Black-Speckled Bee-fly


a bee fly, Anthrax sp,  photo © by Mike Plagens

Saguaro National Monument, East Unit, Pima Maricopa Co., Arizona. 28 Aug. 2016.

Bombyliidae -- Bee-Fly Family

Bee-flies resemble bees for a good reason: it provides these otherwise defenseless insects a measure of protection from insectivorous birds and lizards. These flies do not sting nor do they come to food at picnics nor garbage. As adults they spend a lot of time hovering close to the soil in a bare patch and feeding is generally restricted to nectar from flowers. Some have specialized, long and slender, flower-feeding mouthparts - these are not used for biting people. There are many species of bee-flies with a range of biologies, but most are parasitic on ground nesting insects such as bees, beetles and grasshoppers. There are up to three Anthrax very similar species that might be found in the Sonoran Desert or nearby habitats. They use ground-nesting insect larvae as prey in the larval stage.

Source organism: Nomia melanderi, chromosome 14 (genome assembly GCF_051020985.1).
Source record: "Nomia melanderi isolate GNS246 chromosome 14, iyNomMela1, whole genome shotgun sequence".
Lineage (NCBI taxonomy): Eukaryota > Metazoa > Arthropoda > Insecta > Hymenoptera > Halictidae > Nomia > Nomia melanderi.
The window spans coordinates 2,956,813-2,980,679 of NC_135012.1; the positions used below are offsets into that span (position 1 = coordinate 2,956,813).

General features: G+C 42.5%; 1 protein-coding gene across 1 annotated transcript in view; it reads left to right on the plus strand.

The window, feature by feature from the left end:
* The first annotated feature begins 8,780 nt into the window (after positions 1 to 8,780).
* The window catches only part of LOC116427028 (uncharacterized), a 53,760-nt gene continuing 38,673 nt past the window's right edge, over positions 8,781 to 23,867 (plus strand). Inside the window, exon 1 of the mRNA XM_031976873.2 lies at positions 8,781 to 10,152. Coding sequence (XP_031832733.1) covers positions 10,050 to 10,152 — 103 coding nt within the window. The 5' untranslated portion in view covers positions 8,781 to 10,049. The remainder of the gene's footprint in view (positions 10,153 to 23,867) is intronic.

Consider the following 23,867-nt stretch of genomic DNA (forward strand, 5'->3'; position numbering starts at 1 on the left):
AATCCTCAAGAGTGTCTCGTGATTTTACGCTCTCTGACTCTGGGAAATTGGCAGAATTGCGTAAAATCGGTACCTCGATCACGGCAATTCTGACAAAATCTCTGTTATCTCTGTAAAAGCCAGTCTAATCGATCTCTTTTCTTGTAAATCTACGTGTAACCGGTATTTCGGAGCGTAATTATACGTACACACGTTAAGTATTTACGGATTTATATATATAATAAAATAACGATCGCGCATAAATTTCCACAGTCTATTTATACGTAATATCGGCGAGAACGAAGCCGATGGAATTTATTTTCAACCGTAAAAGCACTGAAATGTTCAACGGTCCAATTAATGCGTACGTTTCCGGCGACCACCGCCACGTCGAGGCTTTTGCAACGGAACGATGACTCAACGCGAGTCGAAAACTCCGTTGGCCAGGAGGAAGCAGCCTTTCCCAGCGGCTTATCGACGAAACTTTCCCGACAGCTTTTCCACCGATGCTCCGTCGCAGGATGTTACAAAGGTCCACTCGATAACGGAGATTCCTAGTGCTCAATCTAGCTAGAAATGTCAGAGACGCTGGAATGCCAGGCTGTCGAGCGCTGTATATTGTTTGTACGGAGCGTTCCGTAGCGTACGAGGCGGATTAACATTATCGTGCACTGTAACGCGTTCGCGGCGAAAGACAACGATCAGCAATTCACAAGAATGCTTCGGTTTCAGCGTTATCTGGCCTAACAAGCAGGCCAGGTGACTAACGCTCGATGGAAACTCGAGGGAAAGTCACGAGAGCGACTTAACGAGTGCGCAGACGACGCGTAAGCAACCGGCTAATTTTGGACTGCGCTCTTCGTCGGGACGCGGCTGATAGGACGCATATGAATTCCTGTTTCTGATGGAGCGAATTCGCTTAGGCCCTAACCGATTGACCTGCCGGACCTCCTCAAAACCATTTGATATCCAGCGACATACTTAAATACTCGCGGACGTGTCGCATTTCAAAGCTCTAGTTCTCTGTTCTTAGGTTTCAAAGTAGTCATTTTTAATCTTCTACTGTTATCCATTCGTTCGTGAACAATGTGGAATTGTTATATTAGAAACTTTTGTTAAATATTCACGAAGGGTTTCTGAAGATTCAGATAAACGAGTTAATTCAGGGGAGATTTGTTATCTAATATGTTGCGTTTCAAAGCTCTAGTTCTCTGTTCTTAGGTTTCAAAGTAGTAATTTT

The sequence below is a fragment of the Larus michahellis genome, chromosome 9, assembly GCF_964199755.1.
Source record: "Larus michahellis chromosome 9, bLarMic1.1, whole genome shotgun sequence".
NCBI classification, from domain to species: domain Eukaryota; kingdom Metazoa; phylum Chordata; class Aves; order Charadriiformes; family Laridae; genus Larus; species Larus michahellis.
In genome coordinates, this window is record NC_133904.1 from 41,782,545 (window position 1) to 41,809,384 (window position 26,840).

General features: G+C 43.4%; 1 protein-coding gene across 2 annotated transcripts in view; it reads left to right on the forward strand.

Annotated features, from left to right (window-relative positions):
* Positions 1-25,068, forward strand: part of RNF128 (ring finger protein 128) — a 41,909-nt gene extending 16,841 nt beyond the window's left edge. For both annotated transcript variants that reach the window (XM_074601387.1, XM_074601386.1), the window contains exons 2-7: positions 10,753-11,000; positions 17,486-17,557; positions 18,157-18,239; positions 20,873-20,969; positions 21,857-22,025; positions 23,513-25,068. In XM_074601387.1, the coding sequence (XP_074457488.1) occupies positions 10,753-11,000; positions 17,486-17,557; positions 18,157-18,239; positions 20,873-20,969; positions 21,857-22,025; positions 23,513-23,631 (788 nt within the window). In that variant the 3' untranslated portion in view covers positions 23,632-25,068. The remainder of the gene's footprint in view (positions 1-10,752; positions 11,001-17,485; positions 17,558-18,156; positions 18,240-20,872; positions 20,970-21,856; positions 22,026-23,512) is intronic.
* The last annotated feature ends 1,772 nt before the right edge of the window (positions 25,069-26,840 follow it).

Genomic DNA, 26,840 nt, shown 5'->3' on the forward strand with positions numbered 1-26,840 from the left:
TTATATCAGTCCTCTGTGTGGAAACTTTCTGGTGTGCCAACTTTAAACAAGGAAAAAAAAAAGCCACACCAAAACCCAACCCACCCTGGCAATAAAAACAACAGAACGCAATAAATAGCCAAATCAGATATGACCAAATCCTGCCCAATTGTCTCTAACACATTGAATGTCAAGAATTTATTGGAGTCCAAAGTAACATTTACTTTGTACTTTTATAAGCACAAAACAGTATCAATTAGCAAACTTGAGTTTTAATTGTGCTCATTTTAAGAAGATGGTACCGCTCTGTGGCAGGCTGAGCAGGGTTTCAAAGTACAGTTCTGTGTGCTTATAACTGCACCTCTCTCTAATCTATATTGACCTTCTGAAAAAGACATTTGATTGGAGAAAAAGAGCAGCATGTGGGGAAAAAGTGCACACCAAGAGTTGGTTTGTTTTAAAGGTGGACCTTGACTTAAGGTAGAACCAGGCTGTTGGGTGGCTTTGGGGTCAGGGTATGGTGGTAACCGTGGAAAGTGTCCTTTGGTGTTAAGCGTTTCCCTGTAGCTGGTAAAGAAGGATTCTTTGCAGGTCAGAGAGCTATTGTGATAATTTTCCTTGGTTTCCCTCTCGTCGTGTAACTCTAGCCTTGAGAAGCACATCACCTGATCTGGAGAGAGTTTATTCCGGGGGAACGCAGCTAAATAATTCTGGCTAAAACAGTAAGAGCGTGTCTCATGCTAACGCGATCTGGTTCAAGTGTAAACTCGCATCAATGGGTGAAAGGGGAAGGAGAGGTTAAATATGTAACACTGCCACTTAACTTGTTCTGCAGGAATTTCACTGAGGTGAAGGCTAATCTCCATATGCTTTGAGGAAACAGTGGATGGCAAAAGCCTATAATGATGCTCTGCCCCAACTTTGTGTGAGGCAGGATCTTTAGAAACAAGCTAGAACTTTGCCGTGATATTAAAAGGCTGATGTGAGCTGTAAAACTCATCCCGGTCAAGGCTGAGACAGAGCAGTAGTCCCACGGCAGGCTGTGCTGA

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Copyright Michael J. Plagens, page created updated 02 Oct. 2016.